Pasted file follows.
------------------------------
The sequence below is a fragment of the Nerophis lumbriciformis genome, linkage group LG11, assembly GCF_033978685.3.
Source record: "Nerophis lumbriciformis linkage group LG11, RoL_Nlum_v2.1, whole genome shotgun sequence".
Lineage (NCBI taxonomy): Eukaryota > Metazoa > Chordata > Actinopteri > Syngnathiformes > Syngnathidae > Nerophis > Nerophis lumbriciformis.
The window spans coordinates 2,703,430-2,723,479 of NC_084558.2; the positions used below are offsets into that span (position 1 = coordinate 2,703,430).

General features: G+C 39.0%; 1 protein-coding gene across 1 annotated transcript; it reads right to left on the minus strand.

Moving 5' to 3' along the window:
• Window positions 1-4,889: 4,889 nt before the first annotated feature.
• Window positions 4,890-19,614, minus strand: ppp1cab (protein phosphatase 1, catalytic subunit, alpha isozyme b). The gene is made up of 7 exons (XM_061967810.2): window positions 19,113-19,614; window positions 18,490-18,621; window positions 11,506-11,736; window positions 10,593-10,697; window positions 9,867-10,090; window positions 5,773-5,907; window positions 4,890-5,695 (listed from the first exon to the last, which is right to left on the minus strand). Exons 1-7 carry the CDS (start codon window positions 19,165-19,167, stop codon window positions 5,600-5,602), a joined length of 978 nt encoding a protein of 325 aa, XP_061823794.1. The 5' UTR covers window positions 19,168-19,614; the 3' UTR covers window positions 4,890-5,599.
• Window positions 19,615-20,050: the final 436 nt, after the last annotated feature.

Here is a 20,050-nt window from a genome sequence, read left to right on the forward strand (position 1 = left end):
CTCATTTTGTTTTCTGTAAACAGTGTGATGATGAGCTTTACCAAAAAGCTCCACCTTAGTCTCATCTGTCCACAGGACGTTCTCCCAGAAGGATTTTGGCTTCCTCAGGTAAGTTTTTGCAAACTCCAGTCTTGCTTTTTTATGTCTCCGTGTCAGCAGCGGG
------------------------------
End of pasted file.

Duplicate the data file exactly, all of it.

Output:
The sequence below is a fragment of the Nerophis lumbriciformis genome, linkage group LG11, assembly GCF_033978685.3.
Source record: "Nerophis lumbriciformis linkage group LG11, RoL_Nlum_v2.1, whole genome shotgun sequence".
Lineage (NCBI taxonomy): Eukaryota > Metazoa > Chordata > Actinopteri > Syngnathiformes > Syngnathidae > Nerophis > Nerophis lumbriciformis.
The window spans coordinates 2,703,430-2,723,479 of NC_084558.2; the positions used below are offsets into that span (position 1 = coordinate 2,703,430).

General features: G+C 39.0%; 1 protein-coding gene across 1 annotated transcript; it reads right to left on the minus strand.

Moving 5' to 3' along the window:
• Window positions 1-4,889: 4,889 nt before the first annotated feature.
• Window positions 4,890-19,614, minus strand: ppp1cab (protein phosphatase 1, catalytic subunit, alpha isozyme b). The gene is made up of 7 exons (XM_061967810.2): window positions 19,113-19,614; window positions 18,490-18,621; window positions 11,506-11,736; window positions 10,593-10,697; window positions 9,867-10,090; window positions 5,773-5,907; window positions 4,890-5,695 (listed from the first exon to the last, which is right to left on the minus strand). Exons 1-7 carry the CDS (start codon window positions 19,165-19,167, stop codon window positions 5,600-5,602), a joined length of 978 nt encoding a protein of 325 aa, XP_061823794.1. The 5' UTR covers window positions 19,168-19,614; the 3' UTR covers window positions 4,890-5,599.
• Window positions 19,615-20,050: the final 436 nt, after the last annotated feature.

Here is a 20,050-nt window from a genome sequence, read left to right on the forward strand (position 1 = left end):
CTCATTTTGTTTTCTGTAAACAGTGTGATGATGAGCTTTACCAAAAAGCTCCACCTTAGTCTCATCTGTCCACAGGACGTTCTCCCAGAAGGATTTTGGCTTCCTCAGGTAAGTTTTTGCAAACTCCAGTCTTGCTTTTTTATGTCTCCGTGTCAGCAGCGGG